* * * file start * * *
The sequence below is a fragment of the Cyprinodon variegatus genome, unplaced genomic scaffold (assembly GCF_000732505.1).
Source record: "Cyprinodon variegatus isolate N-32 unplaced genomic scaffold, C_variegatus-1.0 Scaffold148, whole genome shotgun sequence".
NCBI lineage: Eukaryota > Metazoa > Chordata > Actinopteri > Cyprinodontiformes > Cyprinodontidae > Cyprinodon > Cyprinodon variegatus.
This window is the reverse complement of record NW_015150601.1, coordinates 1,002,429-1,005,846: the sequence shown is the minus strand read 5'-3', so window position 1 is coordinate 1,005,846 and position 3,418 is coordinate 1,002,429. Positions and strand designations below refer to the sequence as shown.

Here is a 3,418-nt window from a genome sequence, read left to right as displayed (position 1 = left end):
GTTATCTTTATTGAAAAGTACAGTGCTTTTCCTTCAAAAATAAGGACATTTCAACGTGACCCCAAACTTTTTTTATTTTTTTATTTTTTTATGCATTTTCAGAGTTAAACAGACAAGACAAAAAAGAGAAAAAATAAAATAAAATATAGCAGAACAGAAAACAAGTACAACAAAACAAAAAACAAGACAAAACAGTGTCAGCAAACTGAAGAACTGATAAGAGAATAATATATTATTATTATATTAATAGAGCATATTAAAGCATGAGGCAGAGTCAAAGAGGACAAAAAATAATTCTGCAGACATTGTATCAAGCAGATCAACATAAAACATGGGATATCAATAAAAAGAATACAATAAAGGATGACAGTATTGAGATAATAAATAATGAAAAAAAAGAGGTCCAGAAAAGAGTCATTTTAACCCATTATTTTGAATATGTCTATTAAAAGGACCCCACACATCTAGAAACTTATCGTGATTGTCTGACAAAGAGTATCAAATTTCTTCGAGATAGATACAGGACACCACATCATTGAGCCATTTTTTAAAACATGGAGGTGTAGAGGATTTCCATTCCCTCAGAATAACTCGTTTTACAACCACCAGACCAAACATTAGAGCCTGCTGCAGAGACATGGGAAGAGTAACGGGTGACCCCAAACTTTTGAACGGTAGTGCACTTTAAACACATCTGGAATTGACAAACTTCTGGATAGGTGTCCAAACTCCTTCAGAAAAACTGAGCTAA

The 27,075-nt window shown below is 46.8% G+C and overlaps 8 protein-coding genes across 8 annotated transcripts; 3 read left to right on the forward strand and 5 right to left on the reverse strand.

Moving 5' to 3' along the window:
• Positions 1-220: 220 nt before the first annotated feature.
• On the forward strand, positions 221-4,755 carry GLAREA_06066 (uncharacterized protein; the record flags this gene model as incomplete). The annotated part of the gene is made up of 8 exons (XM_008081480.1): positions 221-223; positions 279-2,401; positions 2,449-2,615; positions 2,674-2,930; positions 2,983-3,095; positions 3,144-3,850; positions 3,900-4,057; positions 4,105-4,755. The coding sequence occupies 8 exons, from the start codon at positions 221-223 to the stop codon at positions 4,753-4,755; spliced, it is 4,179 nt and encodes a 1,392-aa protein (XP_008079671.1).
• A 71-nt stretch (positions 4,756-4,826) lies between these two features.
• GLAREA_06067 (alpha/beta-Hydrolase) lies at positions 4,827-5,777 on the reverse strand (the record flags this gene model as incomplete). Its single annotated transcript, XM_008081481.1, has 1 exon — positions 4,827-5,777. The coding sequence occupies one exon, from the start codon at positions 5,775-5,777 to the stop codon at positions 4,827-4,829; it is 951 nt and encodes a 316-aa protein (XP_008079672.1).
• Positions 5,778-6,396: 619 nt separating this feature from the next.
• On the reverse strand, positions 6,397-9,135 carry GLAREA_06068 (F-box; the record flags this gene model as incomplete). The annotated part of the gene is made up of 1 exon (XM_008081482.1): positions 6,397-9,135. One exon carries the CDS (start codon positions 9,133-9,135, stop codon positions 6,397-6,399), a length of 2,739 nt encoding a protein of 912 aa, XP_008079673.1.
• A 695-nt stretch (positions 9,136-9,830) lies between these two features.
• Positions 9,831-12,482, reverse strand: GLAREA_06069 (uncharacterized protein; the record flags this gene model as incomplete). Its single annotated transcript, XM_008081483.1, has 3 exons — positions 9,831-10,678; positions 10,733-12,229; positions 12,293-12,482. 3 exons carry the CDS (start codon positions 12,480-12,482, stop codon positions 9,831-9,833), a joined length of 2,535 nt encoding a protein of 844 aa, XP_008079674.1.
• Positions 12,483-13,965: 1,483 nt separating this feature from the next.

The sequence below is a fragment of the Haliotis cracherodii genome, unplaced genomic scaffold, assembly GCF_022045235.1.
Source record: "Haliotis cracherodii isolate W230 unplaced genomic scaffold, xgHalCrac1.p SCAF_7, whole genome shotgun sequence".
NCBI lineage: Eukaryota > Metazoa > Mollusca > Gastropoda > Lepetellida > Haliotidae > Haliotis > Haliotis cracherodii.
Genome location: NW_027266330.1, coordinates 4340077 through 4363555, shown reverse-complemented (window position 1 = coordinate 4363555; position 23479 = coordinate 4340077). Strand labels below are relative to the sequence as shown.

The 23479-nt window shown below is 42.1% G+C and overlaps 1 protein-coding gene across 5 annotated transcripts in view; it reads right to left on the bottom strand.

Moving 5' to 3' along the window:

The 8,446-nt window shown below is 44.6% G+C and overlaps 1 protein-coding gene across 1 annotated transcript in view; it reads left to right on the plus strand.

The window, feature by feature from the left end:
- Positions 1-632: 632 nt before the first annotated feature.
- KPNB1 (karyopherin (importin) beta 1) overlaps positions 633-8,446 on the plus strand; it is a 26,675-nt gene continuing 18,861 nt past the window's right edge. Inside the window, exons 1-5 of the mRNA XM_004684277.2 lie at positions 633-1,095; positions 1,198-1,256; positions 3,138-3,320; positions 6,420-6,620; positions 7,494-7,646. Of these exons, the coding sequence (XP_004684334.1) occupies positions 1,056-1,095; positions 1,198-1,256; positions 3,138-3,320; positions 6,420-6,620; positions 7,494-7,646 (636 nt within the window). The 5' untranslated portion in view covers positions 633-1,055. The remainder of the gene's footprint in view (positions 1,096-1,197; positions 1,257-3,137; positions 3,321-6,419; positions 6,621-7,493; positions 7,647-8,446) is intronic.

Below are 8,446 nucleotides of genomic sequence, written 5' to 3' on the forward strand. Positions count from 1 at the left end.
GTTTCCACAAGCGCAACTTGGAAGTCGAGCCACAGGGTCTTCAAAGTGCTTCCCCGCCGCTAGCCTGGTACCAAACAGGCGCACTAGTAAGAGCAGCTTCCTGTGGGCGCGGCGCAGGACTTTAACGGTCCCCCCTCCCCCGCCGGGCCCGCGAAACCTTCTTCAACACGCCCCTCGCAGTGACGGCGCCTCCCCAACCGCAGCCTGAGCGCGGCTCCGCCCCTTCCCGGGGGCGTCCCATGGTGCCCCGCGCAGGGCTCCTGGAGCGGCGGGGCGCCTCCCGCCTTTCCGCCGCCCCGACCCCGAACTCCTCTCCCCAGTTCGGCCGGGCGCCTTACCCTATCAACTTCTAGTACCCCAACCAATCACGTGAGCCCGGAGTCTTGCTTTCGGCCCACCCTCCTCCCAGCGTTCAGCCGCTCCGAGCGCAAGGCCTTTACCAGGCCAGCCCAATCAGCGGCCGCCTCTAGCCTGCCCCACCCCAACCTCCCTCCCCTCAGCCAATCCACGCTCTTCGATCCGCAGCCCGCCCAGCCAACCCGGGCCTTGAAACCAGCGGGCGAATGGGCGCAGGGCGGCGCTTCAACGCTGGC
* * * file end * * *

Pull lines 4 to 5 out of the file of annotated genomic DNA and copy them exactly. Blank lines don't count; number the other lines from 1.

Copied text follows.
This window is the reverse complement of record NW_015150601.1, coordinates 1,002,429-1,005,846: the sequence shown is the minus strand read 5'-3', so window position 1 is coordinate 1,005,846 and position 3,418 is coordinate 1,002,429. Positions and strand designations below refer to the sequence as shown.

Here is a 3,418-nt window from a genome sequence, read left to right as displayed (position 1 = left end):